NEW YORK -- The World Health Organization warned Thursday the Zika virus is "spreading explosively"and could infect four million people by the end of the year.
It's in 23 countries, including the U.S., where it is now being called a pandemic, with 31 cases in eleven states and D.C. since last year. All the patients here were infected by mosquitoes abroad.
The virus, first discovered in the Zika Forest in Uganda in the 1940s, is linked to serious birth defects.
"Questions abound," WHO director Margaret Chan said. "We need to get some answers quickly."
The organization will convene an emergency meeting on Monday to plan its response.
The Zika virus, which is linked to children being born with small heads, poses several challenges. Diagnostic tests are imperfect. There's no treatment and no vaccine.
Dr. Anthony Fauci, head of the infectious diseases branch of the National Institutes of Health, says the outbreak is a pandemic.
"You have multiple countries in South America and in the Caribbean, so by anybody's definition that would be considered a pandemic," Fauci told CBS News.
There's concern the virus will eventually be found in mosquitoes in the U.S.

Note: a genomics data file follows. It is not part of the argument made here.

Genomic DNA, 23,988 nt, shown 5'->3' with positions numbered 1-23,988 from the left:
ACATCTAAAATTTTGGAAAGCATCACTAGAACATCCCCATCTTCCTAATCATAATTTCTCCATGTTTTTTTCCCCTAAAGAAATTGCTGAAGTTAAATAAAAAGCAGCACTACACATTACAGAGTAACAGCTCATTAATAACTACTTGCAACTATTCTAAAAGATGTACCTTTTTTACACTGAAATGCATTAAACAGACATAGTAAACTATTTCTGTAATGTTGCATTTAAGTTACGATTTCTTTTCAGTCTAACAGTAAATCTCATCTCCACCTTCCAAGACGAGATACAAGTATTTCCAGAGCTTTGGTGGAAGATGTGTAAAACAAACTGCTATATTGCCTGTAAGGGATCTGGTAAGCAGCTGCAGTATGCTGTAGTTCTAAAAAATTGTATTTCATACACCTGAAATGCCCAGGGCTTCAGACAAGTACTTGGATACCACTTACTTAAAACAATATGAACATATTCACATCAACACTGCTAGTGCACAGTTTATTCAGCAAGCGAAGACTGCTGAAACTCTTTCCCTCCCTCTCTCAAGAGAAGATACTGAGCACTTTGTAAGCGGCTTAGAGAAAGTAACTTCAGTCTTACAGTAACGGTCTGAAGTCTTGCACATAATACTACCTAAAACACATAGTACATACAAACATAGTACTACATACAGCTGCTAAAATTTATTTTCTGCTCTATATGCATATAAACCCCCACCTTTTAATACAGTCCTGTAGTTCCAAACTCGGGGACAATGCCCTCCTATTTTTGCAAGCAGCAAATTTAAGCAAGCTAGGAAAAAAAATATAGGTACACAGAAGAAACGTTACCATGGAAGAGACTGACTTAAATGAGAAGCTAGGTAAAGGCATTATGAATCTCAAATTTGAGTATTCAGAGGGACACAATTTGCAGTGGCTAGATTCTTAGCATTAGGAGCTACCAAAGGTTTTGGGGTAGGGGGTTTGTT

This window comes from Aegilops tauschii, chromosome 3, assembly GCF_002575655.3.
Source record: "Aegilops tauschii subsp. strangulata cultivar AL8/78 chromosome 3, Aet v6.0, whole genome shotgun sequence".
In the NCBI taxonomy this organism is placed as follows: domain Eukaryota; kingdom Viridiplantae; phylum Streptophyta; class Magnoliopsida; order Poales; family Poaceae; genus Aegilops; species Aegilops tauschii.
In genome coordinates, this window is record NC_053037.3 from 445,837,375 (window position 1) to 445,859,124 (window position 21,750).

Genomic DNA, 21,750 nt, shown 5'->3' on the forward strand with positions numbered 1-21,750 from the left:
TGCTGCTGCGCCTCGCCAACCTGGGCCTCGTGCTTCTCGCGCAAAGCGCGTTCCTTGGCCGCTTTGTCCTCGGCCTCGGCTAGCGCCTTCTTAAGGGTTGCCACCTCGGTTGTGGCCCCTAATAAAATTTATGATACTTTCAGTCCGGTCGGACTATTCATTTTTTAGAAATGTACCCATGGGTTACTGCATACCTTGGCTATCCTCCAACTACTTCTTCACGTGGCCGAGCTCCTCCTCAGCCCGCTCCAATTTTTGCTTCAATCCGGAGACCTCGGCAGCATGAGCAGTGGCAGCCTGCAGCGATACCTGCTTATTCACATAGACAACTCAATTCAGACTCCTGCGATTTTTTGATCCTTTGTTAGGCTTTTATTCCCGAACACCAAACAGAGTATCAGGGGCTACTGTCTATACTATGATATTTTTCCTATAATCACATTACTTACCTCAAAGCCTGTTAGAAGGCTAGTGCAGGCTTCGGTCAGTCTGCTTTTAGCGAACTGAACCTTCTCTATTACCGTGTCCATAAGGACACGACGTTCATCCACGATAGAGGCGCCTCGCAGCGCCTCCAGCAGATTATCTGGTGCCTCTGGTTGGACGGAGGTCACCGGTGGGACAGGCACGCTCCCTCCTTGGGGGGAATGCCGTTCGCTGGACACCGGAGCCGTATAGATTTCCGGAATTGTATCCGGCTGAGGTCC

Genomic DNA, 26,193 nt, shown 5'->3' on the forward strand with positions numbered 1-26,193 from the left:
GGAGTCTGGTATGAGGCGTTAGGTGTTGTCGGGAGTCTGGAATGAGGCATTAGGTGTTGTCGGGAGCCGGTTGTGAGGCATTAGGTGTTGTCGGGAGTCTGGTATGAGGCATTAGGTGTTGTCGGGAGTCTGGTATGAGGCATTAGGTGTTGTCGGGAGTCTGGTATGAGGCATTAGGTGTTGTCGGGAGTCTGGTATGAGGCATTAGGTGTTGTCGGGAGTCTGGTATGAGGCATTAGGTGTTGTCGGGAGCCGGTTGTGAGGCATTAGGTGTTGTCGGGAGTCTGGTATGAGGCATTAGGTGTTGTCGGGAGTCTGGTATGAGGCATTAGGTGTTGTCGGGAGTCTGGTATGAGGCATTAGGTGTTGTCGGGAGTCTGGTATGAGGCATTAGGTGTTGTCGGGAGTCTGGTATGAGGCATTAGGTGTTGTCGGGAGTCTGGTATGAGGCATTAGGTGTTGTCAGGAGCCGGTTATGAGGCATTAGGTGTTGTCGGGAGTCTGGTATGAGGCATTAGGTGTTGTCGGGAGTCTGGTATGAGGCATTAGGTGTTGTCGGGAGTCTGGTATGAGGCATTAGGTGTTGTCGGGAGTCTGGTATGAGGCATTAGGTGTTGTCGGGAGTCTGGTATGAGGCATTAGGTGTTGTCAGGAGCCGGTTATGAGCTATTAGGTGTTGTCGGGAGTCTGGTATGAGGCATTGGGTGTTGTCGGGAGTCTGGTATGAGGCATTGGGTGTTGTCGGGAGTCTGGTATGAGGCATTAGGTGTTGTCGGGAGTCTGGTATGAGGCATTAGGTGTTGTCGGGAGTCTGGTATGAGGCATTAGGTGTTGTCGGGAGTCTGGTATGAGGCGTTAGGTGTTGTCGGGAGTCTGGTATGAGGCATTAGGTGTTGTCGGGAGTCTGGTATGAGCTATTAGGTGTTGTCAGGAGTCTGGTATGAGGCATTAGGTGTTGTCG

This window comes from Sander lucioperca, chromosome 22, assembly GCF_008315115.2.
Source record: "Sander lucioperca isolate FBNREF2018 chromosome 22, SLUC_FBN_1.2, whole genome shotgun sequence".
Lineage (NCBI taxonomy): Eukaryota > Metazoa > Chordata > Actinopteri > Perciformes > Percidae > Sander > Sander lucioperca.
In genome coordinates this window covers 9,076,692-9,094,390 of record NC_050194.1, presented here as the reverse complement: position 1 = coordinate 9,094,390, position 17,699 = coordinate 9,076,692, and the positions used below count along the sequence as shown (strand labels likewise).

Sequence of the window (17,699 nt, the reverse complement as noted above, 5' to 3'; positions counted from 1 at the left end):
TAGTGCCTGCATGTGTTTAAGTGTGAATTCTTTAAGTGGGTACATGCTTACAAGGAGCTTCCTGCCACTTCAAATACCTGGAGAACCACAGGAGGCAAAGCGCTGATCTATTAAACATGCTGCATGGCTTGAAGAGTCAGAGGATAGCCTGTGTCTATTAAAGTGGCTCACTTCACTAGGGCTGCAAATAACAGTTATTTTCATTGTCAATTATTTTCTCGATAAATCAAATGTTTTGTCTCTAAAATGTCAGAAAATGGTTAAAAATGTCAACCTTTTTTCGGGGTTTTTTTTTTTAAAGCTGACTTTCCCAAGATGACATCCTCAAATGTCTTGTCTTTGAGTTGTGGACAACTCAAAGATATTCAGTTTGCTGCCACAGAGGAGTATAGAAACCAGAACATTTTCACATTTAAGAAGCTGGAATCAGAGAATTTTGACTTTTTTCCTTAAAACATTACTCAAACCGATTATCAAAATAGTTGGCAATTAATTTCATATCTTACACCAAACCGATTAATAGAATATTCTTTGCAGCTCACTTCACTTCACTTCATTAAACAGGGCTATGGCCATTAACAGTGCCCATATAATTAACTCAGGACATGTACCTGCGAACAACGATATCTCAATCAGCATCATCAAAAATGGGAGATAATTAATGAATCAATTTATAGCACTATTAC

"If you have this much Zika in South America and the Caribbean, sooner or later we're going to see a local transmission," he said.
Fauci said controlling mosquitoes that could carry Zika is key, and the United States has one big advantage.
"Most of the United States goes through a real winter and that's very, very important in containing mosquito-borne viruses," he said.
Ana Palazzo, 35, is pregnant with twins. Two months ago, she cut short a trip to Brazil and returned to New York.
"I want my babies to be safe and I was very anxious about it," Palazzo told CBS News. "I didn't feel safe there."
There are still a lot of unknowns and the healthcare community is watching the virus carefully.